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USF star Dennis faces new battle

Published Oct. 9, 2005

A week ago at the NCAA Track and Field Championships in New Orleans, University of South Florida star Jon Dennis defended his title in the 5,000-meter run.

Now, he looks to defend his past before the NCAA's administrative review panel.

As a freshman at Southern Illinois in January 1989, Dennis abruptly returned home to England when his parents, Catharine and Rod, both grew ill. He stopped running and cared for them for almost a full year. (His mother eventually died and his father needed triple-bypass surgery.)

According to NCAA rules, a student-athlete has five years to complete his eligibility. But a waiver can be granted if a student-athlete is "unable to attend a collegiate institution for reasons that are beyond the control of either the student-athlete or the institution."

"We certainly think the circumstances under which he was forced to withdraw from school fall within the parameters of the exception to the five-year calendar," USF athletic director Paul Griffin said.

But Dennis' initial appeal was rejected. The NCAA insists that in the case of fulfilling a caretaker role, the student-athlete must be the sole caretaker. One of Dennis' older sisters, Nicola, a university student at the time, also helped.

However, the NCAA suggested to USF officials that they appeal to the newly created review panel. USF compliance officer Pam LaPan is preparing a letter, which must be signed by Griffin, USF president Frank Borkowski and faculty athletic representative Stu Schneller, to argue that Dennis should be given another year of eligibility.

"All the indications I've gotten (from the NCAA) are positive at this point," LaPan said. "They've really worked with us."

If Dennis' appeal is again turned down, he still has another shot. LaPan said the NCAA is going to consider broadening waivers to the five-year clock in August.

"If Jon runs (cross country), we have a shot at the top five," coach Bob Braman said. "With John Bowden, Keith Batten, Jeff Ausloos, Jeff Cooper and Ed Fitzgerald (all of whom will be seniors) and our two jucos (transfers Malcolm Campbell and Jim Neuman), this really looks like it would be the year. But we need Jon to make it happen."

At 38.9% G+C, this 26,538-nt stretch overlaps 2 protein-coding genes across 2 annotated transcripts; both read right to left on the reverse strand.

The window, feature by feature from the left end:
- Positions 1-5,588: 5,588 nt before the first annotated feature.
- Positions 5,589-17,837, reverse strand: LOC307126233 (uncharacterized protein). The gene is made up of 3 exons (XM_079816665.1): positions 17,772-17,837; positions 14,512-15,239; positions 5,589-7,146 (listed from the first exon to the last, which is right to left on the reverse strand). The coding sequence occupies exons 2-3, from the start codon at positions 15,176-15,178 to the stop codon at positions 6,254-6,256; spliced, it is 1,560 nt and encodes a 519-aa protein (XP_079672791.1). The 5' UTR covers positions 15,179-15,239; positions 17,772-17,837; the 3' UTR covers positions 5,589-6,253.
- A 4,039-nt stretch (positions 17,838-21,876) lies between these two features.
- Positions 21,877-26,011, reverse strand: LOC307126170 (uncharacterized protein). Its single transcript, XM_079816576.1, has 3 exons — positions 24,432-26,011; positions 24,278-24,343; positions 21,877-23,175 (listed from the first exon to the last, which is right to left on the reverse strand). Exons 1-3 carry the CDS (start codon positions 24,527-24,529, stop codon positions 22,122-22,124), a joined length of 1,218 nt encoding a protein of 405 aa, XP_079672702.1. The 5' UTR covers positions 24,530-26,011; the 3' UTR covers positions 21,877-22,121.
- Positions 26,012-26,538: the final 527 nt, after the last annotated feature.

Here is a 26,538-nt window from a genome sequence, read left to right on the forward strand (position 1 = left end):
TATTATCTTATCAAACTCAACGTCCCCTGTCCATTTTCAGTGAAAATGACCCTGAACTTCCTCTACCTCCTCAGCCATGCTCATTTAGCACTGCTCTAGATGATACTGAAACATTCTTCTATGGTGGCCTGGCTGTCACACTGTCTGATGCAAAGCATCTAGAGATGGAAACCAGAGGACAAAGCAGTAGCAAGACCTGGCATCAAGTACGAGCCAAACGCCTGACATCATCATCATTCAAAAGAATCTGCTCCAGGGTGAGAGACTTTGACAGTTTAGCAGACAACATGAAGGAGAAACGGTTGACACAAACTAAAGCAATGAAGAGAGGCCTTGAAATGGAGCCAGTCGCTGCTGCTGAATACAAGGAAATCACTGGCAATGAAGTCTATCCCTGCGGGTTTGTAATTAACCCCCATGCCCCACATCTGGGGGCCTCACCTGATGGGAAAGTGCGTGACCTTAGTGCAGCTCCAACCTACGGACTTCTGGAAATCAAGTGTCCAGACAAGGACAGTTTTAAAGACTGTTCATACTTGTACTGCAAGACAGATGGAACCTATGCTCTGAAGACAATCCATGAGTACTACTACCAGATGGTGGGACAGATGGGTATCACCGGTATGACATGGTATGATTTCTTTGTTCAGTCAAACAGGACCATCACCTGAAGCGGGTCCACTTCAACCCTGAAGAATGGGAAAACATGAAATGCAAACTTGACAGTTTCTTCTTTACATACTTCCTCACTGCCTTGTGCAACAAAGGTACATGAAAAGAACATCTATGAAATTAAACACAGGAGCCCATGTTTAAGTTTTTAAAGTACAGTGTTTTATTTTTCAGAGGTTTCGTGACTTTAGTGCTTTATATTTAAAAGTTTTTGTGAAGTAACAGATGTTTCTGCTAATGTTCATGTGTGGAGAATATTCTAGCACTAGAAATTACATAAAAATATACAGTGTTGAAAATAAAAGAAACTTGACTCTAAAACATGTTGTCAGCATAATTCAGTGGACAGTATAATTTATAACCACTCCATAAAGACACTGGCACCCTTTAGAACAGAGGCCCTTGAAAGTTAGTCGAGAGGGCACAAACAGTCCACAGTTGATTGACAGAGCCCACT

Dennis would like nothing more than to have another year. He's still embarrassed by his 83rd-place finish at the NCAA cross country championships last November. As a team, USF has gone to the nationals just once, in 1989.

"I've been there once as an individual and didn't run well, and in some ways I want to go back because of that," Dennis said. "But it's the team. If I come back, we have a really good shot to get to nationals."

And he would have a shot to be a three-time NCAA track champion. Only Suleiman Nyambui of the University of Texas-El Paso has won three straight 5,000-meter titles (1980-82).

"It's looking more hopeful at the moment," Dennis said. "I just have to sit and wait. But no matter what, I'll be in school."

Surprise, surprise: Junior right-handed pitcher Chad Crossley wasn't really expecting to be drafted, even though the Houston Astros called a few days before and asked him to drive to Kissimmee for a workout.

"They were wondering if I was healthy," he said.

No wonder.

Crossley, a former Armwood High star, pitched 2 innings this past season, allowing six runs. For his career, he pitched 28 innings, allowing 25 earned runs on 31 hits and 27 walks (he struck out 15) for a 7.95 ERA.

Still, the Astros saw the potential of a big, strong young man (6-foot-5, 200 pounds) and picked him in the 59th round. He signed last week, realizing he is a project.

"I have a control problem," said Crossley, whose plan to transfer to another school so he could see some playing time was rendered moot. "Sometimes I'd be in sync and sometimes I would have a hard time staying with my mechanics. It was really frustrating for me and the coaching staff. But I still have confidence in my ability. In time, hopefully I'll get to the point where I am consistent."

Odds and ends: Senior righty Mark Reed was named to the GTE Academic All-America first team. The former Armwood standout had a 3.66 grade-point average this past year. Junior first baseman Darren Stumberger, the Metro Conference player of the year, was named a second-team All-American by the American Baseball Coaches Association. He wasn't drafted.

Draft news: Two baseball recruits have eschewed scholarships to sign: Lefty Jeff Bawlson (Jefferson and Hillsborough Community College), a 19th-round pick of the California Angels; and righty Rocco Cafaro (Bloomingdale and Polk Community College), a 30th-round pick of Baltimore.

A third, righty Pat Ryan (Apopka High), who was selected in the sixth round by San Francisco, won't meet with the Giants again until next month. He's heading for Michigan to play in an amateur all-star tournament June 21-29. The championship game will be broadcast on ESPN. "It should be a lot of fun," he said.